War of the Rebellion: Serial 002 Page 0578 OPERATIONS IN MD., PA., VA., AND W. VA. Chapter IX.

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APRIL 18, 1861.

Major CLARK, Quartermaster, U. S. Army, Baltimore:

Two or three Massachusetts regiments may reach Baltimore in the next three days, and one New York regiment. Hasten the latter to this place. On of the Massachusetts regiments must be turned off to Harper's Ferry, unless it be known that the establishment has been captured. If a fourth Massachusetts regiment by mistake arrive at Baltimore by rail instead of Fort Monroe by sea, send it down the bay to that fort.

WINFIELD SCOTT.

COLUMBUS, OHIO, April 18, 1861.

Honorable SIMON CAMERON, Secretary of War:

We had made arrangements with the Baltimore and Ohio Road to transport troops, and Mr. Garrett was anxious to take them until late last night, when he declined, on the alleged ground that the Washington Branch will employ all his empty cars in transportation of troops.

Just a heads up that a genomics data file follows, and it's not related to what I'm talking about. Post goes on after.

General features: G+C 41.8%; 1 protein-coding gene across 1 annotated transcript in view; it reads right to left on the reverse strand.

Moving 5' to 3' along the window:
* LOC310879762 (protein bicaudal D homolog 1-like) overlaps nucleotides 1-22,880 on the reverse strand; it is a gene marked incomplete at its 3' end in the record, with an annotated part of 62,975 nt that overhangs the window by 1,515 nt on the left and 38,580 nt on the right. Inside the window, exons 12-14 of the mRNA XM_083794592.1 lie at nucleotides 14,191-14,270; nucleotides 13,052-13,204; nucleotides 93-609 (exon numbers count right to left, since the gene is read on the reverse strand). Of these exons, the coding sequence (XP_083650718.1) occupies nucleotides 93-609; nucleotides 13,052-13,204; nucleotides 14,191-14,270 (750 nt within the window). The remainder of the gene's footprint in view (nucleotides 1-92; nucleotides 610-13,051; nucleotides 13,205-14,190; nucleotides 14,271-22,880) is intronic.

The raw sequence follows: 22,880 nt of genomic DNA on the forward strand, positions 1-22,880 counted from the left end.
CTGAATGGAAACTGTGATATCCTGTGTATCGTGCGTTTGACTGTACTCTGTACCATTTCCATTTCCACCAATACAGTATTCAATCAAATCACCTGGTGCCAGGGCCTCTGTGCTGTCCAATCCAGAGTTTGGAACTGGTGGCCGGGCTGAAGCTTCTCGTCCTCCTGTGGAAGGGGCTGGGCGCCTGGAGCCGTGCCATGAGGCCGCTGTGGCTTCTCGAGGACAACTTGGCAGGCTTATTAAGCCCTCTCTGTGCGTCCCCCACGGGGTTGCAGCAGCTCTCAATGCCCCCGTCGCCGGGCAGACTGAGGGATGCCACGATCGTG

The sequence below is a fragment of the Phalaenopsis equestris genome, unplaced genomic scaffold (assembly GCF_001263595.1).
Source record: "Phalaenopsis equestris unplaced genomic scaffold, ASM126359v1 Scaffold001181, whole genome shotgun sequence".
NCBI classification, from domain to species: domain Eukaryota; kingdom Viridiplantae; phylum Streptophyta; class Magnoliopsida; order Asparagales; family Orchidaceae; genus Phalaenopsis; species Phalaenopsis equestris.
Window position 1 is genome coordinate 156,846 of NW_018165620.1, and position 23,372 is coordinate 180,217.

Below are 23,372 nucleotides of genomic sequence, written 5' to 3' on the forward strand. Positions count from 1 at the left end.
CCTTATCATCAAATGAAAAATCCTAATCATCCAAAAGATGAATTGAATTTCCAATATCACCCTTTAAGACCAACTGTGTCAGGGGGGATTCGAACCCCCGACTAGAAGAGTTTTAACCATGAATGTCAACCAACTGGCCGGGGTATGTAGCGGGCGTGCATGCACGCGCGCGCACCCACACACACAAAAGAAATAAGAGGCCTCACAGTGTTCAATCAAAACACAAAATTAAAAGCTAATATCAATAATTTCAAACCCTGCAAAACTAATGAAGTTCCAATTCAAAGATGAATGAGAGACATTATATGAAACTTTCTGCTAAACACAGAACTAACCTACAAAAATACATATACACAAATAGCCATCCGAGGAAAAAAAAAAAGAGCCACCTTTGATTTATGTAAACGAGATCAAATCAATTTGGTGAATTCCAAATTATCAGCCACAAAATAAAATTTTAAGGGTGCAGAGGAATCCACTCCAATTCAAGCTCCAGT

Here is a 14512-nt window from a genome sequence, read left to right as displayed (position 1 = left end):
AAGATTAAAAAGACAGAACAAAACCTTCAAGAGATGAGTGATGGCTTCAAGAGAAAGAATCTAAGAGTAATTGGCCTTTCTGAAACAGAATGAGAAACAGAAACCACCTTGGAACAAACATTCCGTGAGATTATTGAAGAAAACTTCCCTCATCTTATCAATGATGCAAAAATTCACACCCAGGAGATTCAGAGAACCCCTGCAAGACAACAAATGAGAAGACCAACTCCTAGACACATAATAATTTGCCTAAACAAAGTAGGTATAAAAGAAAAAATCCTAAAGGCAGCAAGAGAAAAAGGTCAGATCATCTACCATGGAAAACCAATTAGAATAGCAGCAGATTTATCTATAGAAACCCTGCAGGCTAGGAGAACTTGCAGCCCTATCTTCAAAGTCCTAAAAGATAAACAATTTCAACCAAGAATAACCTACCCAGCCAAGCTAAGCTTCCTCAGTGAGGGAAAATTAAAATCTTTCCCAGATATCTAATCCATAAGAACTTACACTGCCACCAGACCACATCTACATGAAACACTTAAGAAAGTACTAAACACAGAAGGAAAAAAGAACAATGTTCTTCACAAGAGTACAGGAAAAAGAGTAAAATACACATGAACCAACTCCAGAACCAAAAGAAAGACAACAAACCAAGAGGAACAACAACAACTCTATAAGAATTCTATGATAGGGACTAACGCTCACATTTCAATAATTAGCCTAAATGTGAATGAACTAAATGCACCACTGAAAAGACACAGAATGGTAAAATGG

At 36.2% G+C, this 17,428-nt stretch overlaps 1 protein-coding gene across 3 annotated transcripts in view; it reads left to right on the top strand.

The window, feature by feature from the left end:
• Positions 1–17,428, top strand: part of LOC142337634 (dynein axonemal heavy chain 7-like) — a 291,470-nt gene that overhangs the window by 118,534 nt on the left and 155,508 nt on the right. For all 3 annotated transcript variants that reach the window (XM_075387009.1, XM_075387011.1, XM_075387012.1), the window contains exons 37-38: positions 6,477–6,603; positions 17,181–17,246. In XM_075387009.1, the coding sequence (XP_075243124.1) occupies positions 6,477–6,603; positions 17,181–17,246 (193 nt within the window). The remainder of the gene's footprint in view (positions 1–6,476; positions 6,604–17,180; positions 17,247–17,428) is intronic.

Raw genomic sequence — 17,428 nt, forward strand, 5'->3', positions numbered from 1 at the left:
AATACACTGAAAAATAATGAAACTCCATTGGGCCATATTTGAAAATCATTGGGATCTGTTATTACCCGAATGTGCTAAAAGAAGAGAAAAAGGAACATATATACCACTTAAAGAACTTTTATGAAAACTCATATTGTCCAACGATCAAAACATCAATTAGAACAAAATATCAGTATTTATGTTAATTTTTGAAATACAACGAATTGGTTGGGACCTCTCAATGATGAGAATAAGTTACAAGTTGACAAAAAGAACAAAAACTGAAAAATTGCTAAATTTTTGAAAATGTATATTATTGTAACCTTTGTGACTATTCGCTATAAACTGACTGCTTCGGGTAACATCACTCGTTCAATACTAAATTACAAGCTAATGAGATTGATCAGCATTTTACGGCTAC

This looks ominous. We hope Harper's Ferry is safe.

W. DENNISON,

Governor of Ohio.

PHILADELPHIA, April 19, 1861.

SIMON CAMERON, Secretary of War:

We are informed here that the troops sent last night have been stopped at Baltimore, and that it is impracticable to send more through that city. Shall we send them by steamer to Annapolis?

J. EDGAR THOMSON.

S. M. FELTON.

PHILADELPHIA, PA., April 19, 1861.

Honorable SIMON CAMERON, Secretary of War:

SIR: Having arrived at Philadelphia, we are informed by the Baltimore road that Governor Hicks states that no troops can pass through Baltimore City; in fact, the Baltimore and Ohio Railroad refuse to transfer. We will wait for instructions.

J. EDGAR THOMSON.

S. M. FELTON.

WASHINGTON, April 19, 1861.

To. S. M. FELTON:

Governor Hicks has neither right nor authority to stop troops coming to Washington.

Send them on prepared to fight their way through, if necessary.

By order of the Secretary of War:

L. THOMAS,

Adjutant-General.